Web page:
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Remains Located in March 2015 In Loughman Have Been Identified using DNA

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Remains located in March 2015 in Loughman Identified using DNA

 


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Polk County Sheriff’s Office detectives, working with Chief Medical Examiner of the 10th Judicial Circuit, Dr. Stephen Nelson, Dr. Michael Warrant of the C.A. Pound Human Identification Lab at the University of Florida, the University of North Texas, and the University of South Florida’s Art of Forensics’ artist, Maggie Florence, have identified the human remains found on March 23, 2015, in Loughman.
 
The decedent has been identified as Jessica Rousseau, W/F, DOB 8/28/1982.  It is believed Rousseau lived in the central Florida area since March 1999.  A permanent address is unknown.  Rousseau had an extensive criminal arrest history to include Battery, Prostitution, Resisting, Cocaine Sell, Larceny, Contempt of Court, Failure to Appear, Violation of Probation, and Solicit Another for Lewdness; the majority of her arrests occurred in Orange County.
 
Rousseau’s remains were located by a county maintenance worker at approximately 12:30 pm, on March 23, 2015, as he was mowing property located behind the Loughman Community Park, 6302 Old Kissimmee Road, Loughman.  The worker contacted the PCSO.
 
The only article of clothing near the remains was that of a pink hooded sweatshirt.  Detectives searched all missing person’s reports for the surrounding area, however, the search was unsuccessful.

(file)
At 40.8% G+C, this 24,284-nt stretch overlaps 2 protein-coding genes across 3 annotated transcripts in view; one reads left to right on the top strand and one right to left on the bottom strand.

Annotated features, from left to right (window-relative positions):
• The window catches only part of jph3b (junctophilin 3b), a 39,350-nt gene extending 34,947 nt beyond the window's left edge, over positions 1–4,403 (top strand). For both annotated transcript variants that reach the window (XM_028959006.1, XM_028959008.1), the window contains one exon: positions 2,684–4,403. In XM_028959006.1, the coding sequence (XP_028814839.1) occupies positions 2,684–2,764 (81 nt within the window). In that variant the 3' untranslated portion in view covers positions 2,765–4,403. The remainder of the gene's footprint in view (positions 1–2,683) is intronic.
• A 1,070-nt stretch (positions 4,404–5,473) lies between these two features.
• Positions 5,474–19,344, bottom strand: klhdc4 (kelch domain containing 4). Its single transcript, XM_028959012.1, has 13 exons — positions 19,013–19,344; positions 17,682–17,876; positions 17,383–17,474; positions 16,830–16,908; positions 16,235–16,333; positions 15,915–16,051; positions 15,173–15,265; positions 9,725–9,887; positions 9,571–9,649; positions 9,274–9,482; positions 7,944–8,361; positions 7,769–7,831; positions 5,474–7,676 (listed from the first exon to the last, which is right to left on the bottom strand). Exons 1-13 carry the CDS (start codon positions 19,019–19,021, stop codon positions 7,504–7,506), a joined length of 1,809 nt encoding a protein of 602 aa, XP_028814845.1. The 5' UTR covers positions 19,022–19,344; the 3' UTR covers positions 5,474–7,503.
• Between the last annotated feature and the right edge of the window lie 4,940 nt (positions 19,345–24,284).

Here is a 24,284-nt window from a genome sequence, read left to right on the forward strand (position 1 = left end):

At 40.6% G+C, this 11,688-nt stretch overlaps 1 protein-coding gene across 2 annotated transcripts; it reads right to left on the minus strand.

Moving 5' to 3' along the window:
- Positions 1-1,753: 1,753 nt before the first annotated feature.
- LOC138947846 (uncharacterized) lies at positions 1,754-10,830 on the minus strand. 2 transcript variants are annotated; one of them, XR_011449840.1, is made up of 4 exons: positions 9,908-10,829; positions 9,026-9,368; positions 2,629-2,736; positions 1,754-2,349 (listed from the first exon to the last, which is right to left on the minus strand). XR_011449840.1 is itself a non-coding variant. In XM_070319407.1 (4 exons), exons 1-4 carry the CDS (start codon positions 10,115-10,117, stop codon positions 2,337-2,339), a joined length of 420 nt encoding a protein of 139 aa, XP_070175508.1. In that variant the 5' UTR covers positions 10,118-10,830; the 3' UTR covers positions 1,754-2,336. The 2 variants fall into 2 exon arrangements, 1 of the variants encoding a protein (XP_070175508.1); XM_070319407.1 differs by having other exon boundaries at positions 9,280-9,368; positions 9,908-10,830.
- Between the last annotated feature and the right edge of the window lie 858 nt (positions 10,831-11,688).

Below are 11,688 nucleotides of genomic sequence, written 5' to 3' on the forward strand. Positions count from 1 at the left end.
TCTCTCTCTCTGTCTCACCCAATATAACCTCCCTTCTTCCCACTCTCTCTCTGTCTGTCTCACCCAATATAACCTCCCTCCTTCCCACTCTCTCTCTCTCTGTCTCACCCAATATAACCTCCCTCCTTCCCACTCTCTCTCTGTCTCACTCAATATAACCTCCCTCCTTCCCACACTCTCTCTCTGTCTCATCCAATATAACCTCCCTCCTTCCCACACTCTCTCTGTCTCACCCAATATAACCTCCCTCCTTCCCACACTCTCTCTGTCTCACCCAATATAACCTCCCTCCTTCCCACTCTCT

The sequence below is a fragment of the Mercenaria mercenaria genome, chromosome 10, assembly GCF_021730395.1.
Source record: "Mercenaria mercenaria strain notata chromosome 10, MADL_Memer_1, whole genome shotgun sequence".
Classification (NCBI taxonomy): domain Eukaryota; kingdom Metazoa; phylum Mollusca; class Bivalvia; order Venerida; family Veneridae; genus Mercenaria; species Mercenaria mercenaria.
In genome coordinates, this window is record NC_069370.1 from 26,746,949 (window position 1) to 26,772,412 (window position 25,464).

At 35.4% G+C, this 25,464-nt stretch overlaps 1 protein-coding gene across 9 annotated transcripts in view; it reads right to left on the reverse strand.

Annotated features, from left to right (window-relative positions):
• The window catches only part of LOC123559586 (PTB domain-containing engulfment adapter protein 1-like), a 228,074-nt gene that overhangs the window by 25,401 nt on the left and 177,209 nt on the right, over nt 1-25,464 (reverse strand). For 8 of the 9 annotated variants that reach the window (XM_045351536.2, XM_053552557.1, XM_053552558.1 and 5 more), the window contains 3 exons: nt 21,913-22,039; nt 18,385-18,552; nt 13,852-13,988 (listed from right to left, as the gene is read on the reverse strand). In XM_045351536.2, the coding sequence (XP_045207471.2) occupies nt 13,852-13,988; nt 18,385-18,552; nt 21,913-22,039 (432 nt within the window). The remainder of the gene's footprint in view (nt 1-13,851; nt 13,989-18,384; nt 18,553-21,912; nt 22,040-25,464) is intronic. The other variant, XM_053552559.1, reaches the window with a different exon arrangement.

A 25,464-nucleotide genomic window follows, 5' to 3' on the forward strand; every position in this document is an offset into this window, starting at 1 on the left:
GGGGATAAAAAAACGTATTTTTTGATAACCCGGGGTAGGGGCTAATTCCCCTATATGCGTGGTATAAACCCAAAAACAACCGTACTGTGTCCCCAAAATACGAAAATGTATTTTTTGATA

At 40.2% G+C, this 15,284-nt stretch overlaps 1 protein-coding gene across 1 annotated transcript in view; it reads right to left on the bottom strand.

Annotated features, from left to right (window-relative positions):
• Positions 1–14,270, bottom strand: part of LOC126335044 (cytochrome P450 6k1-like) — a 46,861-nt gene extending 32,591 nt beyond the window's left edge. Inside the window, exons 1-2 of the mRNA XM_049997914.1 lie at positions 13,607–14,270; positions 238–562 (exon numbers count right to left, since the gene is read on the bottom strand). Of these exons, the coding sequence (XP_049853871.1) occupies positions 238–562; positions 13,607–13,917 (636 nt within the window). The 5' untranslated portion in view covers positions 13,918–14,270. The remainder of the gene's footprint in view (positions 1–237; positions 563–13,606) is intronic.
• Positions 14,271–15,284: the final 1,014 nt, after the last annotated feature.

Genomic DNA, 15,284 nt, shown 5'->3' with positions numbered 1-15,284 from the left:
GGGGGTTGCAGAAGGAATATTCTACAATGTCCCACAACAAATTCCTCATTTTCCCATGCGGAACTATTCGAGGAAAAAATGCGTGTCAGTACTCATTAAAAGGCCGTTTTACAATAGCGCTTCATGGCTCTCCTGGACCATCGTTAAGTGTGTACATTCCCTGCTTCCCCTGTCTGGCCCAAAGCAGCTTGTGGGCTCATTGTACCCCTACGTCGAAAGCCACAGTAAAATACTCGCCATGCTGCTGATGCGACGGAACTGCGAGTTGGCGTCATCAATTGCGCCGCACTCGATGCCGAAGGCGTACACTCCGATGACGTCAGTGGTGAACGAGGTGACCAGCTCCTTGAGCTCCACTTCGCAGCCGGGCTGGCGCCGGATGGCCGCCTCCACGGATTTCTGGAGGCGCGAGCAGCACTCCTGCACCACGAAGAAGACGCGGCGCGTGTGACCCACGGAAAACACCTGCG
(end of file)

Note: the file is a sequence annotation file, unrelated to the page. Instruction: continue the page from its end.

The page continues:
No trauma was noted during the autopsy and the remains were then sent to the C. A. Pound Human Identification Lab where it was determined the remains were that of a female in her mid to late 30s and who was approximately 5 foot 4 inches tall. 
 
Detectives again began searching missing person cases in the surrounding area narrowing the search to the aforementioned description; adult female – small stature. 
 
Samples of DNA were forwarded to the University of North Texas on July 27, 2015. 
 
On October 16, 2015, the University of South Florida hosted an Art of forensics event at the Tampa campus.  Using 3D printed images of the victim’s skull, (the images were generated by scanning victim’s skull) artist Maggie Florence sculpted a replica of what the Polk County victim may have looked like.
 
On June 27, 2016, the University of North Texas advised their DNA testing was complete and a match had been confirmed using the CODIS submission of a known offender registered with the Florida Department of Law Enforcement.  That match was Rousseau.
 
Detectives notified Rousseau’s two surviving sisters who told detectives neither had seen or talked to their sister in years.  Rousseau had lived a troubled life according to her sisters, but none of the information detectives learned helped determine how Rousseau came to be in Loughman, or what caused her death.
 
Polk County Sheriff’s Office detectives continue to seek the public’s help in answering questions about Rousseau.
 
Anyone with information about Rousseau’s whereabouts prior to March 2015, is urged to contact the Polk County Sheriff’s Office at 863.298.6200.
 

ANYONE WITH INFORMATION WHO WANTS TO REMAIN ANONYMOUS AND BE ELIGIBLE FOR A CASH REWARD IS ASKED TO CALL HEARTLAND CRIME STOPPERS AT 1-800-226-TIPS or LOG ONTOwww.heartlandcrimestoppers.com.

 
 
ANONYMITY IS GUARANTEED!  iPhone users can download a free tip submit app to anonymously report crime. To install this free app, search for “TipSoft” or “TipSubmit” on the Apple App Store.

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